The route runs on into the 1960s and 1970s, with the painstaking despatches of Jeremy Seabrook, and has been brought thoroughly up to date by the work of Polly Toynbee. There are several fascinations in this torrent of reportage from shattered hearths, windowless parlours and desperate lodging houses, but chief among them is the question of motive. Naturally, at the top of the list comes the praiseworthy urge to draw attention to a palpable wrong. At the same time, looming into second place beneath it is guilt, the "there but for the grace of God go I …" sub-text that even the most scrupulous and well-meaning reporter can never wholly escape.
Ms Johnson clearly feels more than a twinge of regret that she can afford to send her children to private schools while the Deptfordians flock to food banks. Orwell, meeting a woman from a Sheffield caravan park, recorded that she seemed to feel as he would have felt were he to have been coated in dung.
But to guilt can, inevitably, be added the straightforward pursuit of copy. It is not impugning anybody's motives to say that no journalist, after all, goes anywhere without there being something in it for him or her. Orwell's expedition to the industrial north is sometimes seen as a messianic crusade on behalf of the dispossessed, but the reality is that he went as a jobbing writer in search of a subject, and that he was capable of loading his material against people met on the way to whom he took a dislike. See, for example, the Wigan lodging-house owner Mr Brooker, damned for peeling potatoes into a basin of "filthy water" – as if any liquid into which vegetables are scraped stays spring-pure!
The more thin-skinned journalists of the Depression era sometimes jibbed at the moral position in which they found themselves. Beverley Nichols, one of the best-paid society columnists of the period, once accepted a commission to stay in a Glasgow tenement, only to return south after a week, so convinced had he become that nothing he could write would make the slightest difference to social conditions north of the border.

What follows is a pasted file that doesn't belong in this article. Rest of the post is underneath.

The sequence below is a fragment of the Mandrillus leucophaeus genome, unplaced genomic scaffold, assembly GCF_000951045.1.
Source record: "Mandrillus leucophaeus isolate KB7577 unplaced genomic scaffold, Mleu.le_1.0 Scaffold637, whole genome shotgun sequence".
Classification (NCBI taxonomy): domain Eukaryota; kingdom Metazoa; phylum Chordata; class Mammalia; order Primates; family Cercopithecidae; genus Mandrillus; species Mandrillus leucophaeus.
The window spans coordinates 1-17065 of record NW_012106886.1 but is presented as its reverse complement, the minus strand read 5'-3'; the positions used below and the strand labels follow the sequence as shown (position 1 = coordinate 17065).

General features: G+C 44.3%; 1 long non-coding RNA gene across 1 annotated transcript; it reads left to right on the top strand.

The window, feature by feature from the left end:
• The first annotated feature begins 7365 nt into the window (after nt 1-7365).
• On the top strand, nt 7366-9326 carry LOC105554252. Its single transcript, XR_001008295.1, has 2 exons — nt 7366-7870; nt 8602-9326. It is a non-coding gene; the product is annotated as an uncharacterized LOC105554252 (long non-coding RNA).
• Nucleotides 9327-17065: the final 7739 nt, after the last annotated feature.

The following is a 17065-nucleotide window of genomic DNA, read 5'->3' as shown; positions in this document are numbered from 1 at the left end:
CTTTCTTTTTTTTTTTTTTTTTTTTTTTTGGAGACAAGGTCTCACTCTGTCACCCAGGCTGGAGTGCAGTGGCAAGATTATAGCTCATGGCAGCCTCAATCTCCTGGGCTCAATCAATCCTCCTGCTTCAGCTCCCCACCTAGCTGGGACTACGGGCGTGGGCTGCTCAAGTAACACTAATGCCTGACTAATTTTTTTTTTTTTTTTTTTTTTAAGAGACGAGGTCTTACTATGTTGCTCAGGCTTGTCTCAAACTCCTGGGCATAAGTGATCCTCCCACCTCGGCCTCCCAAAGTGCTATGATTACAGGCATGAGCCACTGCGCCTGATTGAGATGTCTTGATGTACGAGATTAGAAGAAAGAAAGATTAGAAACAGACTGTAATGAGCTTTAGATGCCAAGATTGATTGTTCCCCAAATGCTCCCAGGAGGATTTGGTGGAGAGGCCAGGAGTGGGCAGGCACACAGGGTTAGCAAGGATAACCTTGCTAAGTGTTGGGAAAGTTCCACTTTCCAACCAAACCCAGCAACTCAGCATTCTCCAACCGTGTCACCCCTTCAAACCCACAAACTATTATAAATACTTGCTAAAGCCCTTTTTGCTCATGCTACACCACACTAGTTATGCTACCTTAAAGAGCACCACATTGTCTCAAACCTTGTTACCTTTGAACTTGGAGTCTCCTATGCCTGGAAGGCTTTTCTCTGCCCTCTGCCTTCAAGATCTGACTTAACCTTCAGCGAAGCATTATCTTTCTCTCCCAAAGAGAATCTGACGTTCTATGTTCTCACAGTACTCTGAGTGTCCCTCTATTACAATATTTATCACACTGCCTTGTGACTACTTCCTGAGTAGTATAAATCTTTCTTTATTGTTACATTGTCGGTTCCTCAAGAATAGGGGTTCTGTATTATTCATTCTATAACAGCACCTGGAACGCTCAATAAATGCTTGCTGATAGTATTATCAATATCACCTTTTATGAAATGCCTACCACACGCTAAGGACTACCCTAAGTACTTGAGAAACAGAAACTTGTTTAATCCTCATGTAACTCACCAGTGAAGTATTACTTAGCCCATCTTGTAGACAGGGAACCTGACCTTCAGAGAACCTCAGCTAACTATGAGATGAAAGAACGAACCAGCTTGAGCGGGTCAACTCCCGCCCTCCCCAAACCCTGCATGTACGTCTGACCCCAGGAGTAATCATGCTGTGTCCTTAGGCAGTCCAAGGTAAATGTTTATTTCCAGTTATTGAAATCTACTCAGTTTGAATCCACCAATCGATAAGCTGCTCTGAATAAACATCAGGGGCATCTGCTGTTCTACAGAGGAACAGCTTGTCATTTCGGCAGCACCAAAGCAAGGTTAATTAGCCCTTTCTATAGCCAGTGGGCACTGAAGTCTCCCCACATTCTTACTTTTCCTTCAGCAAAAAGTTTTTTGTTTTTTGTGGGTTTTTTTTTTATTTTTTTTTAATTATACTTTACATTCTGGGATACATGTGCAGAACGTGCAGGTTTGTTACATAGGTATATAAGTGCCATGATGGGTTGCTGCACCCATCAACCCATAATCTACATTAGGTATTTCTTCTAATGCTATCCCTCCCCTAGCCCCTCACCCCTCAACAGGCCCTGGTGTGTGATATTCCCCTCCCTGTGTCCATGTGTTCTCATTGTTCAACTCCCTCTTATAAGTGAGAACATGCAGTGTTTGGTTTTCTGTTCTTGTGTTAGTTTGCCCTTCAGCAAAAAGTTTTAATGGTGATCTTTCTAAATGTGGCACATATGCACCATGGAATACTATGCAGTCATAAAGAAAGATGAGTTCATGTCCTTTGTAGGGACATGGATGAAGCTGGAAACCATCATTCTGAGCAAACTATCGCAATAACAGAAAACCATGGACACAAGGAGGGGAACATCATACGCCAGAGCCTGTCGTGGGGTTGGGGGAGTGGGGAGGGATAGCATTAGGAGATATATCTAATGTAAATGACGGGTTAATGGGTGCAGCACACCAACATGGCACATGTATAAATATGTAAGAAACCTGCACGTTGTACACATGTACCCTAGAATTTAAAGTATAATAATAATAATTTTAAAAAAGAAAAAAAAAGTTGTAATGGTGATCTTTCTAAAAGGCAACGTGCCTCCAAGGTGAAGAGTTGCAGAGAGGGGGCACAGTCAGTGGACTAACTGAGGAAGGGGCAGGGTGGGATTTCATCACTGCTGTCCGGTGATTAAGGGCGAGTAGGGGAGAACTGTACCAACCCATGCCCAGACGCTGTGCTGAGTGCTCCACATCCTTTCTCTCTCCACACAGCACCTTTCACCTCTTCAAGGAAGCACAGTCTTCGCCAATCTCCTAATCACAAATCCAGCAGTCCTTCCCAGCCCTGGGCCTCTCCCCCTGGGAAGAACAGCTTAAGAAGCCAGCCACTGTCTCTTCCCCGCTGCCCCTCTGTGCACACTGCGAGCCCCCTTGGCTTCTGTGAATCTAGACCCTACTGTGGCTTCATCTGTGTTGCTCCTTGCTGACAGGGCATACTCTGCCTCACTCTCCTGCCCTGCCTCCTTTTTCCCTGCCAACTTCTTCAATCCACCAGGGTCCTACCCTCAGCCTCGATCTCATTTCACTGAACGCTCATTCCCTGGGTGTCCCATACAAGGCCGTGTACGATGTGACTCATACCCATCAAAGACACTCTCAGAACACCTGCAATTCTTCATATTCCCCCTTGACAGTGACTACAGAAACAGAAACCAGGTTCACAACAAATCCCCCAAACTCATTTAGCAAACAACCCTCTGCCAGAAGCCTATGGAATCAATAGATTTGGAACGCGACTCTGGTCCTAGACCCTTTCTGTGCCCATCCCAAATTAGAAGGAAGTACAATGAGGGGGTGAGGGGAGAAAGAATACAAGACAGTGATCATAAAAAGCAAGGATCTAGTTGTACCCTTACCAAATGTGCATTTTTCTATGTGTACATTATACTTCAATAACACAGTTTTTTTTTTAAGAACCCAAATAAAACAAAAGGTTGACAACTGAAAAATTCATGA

And yet the truly depressing thing about all these journeys, whether by Orwell, Nichols or anyone else, is that the reader who wants to investigate the history of British poverty is nearly always compelled to resort to middle-class journalists, with their newspaper columns and publishing deals. The name of Jack Hilton, for example, goes almost unremembered by literary historians, but he was a stalwart of the National Union of Unemployed Workers so infuriated by what he imagined to be the misrepresentations of The Road to Wigan Pier that he wrote a travelogue called English Ways (1939), an account of Orwell's journey in reverse, ending up in leafy Epsom.
What we need, three-quarters of a century later, is not so much Ms Johnson talking about her experiences but some working-class Londoners talking about theirs. If her brother could perform one signal service on behalf of the near-destitute, it would be to commission a couple of volumes of oral testimony along the lines of Mayhew's London Labour and the London Poor (1851), so that our conduit to this sink of blighted hopes becomes direct rather than indirect. He could then press the volume into the hands of various of his friends in Government with a hint that the only solution to the current scheme of things is a little redistribution of income and opportunity away from people who have everything to people who have nothing, but clearly this would be a step too far.Reuse content